# Fermat's Little Theorem and Euler's Theorem

Created: 2017-07-23
Updated: 2017-07-23

Fermat’s Little theorem states that if `p` is a prime number and `a` is an integer not divisible by `p`, then `a^(p-1) ≡ 1 (mod p)`.

Euler’s theorem extends this to any positive integer `n`, stating that `a^φ(n) ≡ 1 (mod n)`, where `φ(n)` is Euler’s totient function.

These theorems provide mathematical properties and tools that are key building blocks for many cryptographic primitives and protocols.

## Fermat’s Little Theorem

Given two numbers `a` and `p` such that `p` is prime and `(a,p) = 1`, then

``````a^(p-1) ≡ 1 (mod p)
``````

Proof

First we need to prove equality of the sets:

``````Zp* = { 1, 2, 3, ..., p-1 }
X = { a mod p, 2·a mod p, ... , (p-1)·a mod p }
``````
1. Prove that `X ⊆ Zp*`

Since `(a,p) = 1` and `(j,p) = 1`, for all `j ∈ Zp*`

``````1 = a·x + p·y
1 = j·z + p·k
→  1 = a·j·w + p·u  →  w is inverse of a·j mod p
→  (a·j,p) = 1
``````

For Euclidean algorithm: `1 = (a·j, p) = (p, a·j mod p)`. Follows that `a·j mod p ∈ Zp*`.

1. Finally, we prove that `X = Zp*` by showing that if `i ≠ j` then `a·i ≢ a·j`.

This is equivalent to prove that if `a·i ≡ a·j (mod p)` then `i = j`.

``````a·i ≡ a·j (mod p)
→ since (a,p) = 1 there exists the inverse of a modulo p
→ i ≡ j (mod p) and because both i, j < p follows that i = j
``````

Because `X = Zp*` we can now write:

``````(p-1)! = (a mod p)·(2·a mod p) · ... · ((p-1)·a mod p)
→ (p-1)! ≡ (a mod p)·(2·a mod p) · ... · ((p-1)·a mod p) (mod p)
≡ (a · 2·a · ... · (p-1)·a) (mod p)
≡ a^(p-1) · 1·2·(p-1) (mod p)
≡ a^(p-1) · (p-1)! (mod p)
``````

Every factor in `(p-1)!` is invertible modulo `p`, thus the thesis follows.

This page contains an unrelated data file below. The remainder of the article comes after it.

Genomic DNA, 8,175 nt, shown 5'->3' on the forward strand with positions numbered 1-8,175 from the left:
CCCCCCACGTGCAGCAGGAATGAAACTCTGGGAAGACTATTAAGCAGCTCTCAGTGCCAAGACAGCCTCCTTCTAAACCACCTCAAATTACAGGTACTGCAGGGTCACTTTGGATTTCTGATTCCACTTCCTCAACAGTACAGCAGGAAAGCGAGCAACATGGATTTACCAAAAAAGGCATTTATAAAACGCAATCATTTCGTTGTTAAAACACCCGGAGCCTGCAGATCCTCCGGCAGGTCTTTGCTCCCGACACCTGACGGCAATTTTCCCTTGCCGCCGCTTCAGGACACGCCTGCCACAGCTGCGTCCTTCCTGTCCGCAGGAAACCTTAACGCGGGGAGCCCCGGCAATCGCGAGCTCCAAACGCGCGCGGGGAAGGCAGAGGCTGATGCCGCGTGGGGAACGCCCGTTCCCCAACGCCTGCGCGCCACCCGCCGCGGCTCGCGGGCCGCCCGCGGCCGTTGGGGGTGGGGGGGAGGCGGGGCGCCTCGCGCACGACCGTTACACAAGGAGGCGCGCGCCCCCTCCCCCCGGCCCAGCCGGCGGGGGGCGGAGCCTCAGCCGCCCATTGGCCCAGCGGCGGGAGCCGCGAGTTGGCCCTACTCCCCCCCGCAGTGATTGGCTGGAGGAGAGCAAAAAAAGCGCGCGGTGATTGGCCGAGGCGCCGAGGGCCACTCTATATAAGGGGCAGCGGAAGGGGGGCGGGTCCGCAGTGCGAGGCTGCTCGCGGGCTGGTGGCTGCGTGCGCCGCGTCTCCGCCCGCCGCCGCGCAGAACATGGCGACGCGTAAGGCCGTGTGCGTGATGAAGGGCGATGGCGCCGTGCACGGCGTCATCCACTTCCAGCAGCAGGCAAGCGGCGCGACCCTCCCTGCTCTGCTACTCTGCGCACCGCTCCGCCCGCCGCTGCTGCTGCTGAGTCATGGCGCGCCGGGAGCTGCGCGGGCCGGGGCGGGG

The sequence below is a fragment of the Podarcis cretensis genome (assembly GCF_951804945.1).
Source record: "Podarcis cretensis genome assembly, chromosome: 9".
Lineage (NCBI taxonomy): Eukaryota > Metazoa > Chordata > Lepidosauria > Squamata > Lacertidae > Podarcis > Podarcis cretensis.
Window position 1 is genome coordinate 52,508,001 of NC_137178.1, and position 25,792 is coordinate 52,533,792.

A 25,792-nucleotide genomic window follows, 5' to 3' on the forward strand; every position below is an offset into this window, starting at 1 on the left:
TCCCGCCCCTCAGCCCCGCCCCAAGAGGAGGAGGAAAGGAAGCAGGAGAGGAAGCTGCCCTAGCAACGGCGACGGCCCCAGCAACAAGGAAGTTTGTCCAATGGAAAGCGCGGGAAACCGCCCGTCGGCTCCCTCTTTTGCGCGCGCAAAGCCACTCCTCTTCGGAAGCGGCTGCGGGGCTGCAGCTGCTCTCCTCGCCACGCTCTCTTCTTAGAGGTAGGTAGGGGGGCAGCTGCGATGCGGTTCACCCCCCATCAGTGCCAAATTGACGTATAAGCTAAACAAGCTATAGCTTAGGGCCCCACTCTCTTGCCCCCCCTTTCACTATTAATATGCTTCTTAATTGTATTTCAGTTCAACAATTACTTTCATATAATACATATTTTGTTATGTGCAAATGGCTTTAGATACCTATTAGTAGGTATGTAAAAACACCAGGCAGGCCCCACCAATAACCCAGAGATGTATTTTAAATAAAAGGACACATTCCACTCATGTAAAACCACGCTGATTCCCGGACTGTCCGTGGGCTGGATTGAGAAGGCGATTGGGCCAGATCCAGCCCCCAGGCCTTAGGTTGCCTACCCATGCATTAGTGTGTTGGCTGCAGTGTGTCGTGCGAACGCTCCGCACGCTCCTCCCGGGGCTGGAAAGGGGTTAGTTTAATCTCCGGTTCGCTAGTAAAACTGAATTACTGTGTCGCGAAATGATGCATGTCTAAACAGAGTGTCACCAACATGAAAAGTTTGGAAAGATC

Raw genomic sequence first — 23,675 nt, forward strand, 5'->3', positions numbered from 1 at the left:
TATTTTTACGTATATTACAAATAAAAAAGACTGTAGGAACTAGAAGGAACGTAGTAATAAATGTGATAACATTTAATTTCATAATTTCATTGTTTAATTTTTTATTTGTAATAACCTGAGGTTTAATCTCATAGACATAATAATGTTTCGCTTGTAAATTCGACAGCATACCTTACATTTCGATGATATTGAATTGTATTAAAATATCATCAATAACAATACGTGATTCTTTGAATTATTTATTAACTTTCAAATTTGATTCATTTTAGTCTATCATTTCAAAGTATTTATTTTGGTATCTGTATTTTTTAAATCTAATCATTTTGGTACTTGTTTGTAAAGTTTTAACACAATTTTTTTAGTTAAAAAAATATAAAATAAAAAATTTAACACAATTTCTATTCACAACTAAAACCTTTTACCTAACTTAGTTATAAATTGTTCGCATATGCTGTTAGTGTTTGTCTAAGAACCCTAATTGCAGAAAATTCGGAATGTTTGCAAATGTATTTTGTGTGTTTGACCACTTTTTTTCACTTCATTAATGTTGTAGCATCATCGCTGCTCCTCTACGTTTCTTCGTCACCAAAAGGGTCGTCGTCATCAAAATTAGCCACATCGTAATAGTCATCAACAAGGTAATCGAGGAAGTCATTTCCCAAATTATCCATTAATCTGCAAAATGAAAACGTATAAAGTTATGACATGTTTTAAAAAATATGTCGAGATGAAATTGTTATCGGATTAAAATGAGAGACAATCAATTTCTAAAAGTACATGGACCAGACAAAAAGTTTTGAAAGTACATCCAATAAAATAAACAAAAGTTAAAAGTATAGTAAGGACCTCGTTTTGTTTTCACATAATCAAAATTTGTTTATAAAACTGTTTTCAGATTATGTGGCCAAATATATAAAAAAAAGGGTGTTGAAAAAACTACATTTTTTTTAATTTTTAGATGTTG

### Corollary

Given `a` and `p` with `p` prime and `(a,p) = 1`. Then, for any integer `k`

``````a^k ≡ a^(k mod p-1) (mod p)
``````

Proof

For the division theorem, there are unique `q` and `r` such that:

``````k = (p-1)·q + r,  with r = k mod p-1

a^k = a^[(p-1)·q + r] = a^[(p-1)·q] · a^r
``````

For the Fermat’s Little Theorem `a^(p-1) ≡ 1 (mod p)`, then:

``````a^k ≡ 1^q ⋅ a^r ≡ a^r (mod p)
``````

## Euler’s Theorem

Given `n ≥ 1` and `(a,n) = 1` then:

``````a^φ(n) = 1 (mod n)
``````

With `φ(n)` the Euler’s Totient function that counts the number of elements in `Zn` that are coprime to `n` (`|Zn*|`).

Proof

Very similar to the Little Fermat theorem, first we need to prove the equality of the sets:

``````Zn* = { x1, x2, ..., x_φ(n) }
X = { a·x1 mod n, a·x2 mod n, ..., a·x_φ(n) mod n }
``````
1. Prove that X ⊆ Zn'
``````(a⋅xi, n) = 1 (mod n)
``````

Given that `(a,n) = 1` and `(xi,n) = 1`

``````1 = a·w + n·z
1 = xi·k + n·y = 1
→ 1 = a·xi·u + n·q   (u is the inverse of a·xi modulo n)
→ (a·xi,n) = 1
``````

For Euclidean algorithm:

``````1 = (a·xi, n) = (n, a·xi mod n)
``````

Thus `a·xi mod n ∈ Zp*`

1. Finally, we prove that `X = Zn*`
``````If a·xi ≡ a·xj (mod n)
→ because (a,n) = 1 there exists the inverse of a modulo n
→ xi ≡ xj (mod n) and because both xi, xj < n follows that xi = xj

x1·...·x_φ(n) = (a·x1 mod n)·...·(a·x_φ(n) mod n)

→ x1·...·x_φ(n) ≡ (a·x1 mod n)·...·(a·x_φ(n) mod n) (mod n)
≡ (a·x1 · ... · a·x_φ(n)) (mod n)
≡ a^φ(n) · x1·...·x_φ(n) (mod n)
``````

Every `xi` has an inverse modulo `n`, thus `1 ≡ a^φ(n) (mod n)`

### Corollary

Given `a` and `n` with `(a,n) = 1`. Then, for any integer `k`

``````a^k = a^(k mod φ(n))  (mod n)
``````

Proof

``````k = φ(n)·q + r, with r = k mod φ(n)

a^k = a^[φ(n)·q + r] = a^[φ(n)·q] · a^r
``````

For Euler’s Theorem `a^φ(n) ≡ 1 (mod n)`, then:

``````a^k ≡ 1^q · a^r (mod n)
``````